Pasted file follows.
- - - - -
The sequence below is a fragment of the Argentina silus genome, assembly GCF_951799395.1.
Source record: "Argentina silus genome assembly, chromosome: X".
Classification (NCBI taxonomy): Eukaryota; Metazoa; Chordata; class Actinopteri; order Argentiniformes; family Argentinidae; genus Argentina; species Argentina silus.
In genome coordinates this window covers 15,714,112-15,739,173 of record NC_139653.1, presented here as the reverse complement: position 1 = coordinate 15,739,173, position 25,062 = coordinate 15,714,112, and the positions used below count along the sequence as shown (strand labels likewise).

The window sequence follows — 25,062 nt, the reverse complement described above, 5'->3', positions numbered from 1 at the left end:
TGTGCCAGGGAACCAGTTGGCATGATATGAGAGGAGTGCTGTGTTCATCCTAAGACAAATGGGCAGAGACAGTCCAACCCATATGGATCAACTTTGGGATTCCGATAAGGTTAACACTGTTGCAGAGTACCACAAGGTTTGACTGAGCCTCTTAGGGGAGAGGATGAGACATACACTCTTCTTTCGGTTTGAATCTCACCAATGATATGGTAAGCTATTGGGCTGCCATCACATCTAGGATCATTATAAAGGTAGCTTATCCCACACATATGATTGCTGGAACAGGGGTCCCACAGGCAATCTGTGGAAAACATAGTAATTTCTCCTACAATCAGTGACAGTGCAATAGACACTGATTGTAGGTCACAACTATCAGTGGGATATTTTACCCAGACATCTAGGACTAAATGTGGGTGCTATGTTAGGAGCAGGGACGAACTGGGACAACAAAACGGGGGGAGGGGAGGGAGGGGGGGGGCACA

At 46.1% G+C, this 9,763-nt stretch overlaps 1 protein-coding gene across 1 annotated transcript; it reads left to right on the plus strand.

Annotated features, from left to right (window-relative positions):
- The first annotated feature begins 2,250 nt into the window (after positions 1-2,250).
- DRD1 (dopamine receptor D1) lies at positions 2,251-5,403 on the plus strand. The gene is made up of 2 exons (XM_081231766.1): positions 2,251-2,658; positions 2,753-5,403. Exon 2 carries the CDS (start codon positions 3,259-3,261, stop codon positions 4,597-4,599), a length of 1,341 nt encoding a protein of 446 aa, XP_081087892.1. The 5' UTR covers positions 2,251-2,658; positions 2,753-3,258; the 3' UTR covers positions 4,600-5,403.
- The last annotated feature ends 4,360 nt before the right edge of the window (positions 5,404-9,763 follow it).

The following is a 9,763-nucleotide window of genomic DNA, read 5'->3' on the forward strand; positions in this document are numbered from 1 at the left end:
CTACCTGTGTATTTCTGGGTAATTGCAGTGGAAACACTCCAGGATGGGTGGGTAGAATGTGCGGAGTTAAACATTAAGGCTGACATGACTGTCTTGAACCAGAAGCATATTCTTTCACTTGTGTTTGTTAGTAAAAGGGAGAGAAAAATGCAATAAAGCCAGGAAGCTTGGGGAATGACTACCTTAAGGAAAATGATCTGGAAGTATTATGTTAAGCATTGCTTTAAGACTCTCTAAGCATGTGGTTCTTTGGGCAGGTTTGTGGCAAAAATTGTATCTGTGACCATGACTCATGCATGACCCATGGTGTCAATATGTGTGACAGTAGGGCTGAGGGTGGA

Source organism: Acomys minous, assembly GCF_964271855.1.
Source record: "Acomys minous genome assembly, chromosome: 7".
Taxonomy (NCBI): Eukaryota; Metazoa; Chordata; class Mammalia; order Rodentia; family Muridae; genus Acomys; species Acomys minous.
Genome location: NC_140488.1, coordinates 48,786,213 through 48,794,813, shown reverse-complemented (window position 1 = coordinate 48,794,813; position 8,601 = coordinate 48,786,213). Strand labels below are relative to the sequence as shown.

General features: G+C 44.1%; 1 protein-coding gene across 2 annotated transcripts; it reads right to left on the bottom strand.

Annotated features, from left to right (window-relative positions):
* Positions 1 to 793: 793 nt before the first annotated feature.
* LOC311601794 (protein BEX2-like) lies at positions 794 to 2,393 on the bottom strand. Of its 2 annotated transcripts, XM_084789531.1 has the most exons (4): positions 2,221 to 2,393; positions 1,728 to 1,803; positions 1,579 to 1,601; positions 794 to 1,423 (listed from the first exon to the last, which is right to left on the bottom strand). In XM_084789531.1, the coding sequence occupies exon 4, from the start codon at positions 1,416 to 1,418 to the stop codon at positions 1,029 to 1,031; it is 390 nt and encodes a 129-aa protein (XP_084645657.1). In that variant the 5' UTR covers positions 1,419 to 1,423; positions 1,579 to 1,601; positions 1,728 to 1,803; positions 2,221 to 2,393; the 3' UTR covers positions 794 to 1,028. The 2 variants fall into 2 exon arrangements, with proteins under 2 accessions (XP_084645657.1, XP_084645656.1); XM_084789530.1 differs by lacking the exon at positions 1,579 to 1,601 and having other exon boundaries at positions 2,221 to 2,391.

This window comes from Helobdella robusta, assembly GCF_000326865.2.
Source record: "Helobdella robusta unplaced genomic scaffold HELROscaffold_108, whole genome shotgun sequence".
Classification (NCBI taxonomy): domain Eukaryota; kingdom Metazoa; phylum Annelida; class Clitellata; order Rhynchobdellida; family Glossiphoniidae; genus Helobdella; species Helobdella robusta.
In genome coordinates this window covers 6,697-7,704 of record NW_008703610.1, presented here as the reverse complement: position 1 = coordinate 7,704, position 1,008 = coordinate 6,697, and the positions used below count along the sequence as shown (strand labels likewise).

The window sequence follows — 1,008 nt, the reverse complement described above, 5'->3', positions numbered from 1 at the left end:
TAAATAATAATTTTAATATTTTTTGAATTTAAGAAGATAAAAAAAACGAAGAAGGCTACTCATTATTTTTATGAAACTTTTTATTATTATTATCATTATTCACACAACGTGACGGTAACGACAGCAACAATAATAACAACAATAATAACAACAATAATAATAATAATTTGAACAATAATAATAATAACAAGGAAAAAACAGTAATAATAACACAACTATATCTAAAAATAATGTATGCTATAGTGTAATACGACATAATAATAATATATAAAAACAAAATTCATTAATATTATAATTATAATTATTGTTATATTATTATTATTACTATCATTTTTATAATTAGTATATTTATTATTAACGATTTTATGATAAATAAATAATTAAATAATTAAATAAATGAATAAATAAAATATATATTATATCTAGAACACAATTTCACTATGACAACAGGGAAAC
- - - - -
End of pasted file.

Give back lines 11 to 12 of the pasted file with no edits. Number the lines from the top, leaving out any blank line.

- The last annotated feature ends 4,360 nt before the right edge of the window (positions 5,404-9,763 follow it).

The following is a 9,763-nucleotide window of genomic DNA, read 5'->3' on the forward strand; positions in this document are numbered from 1 at the left end: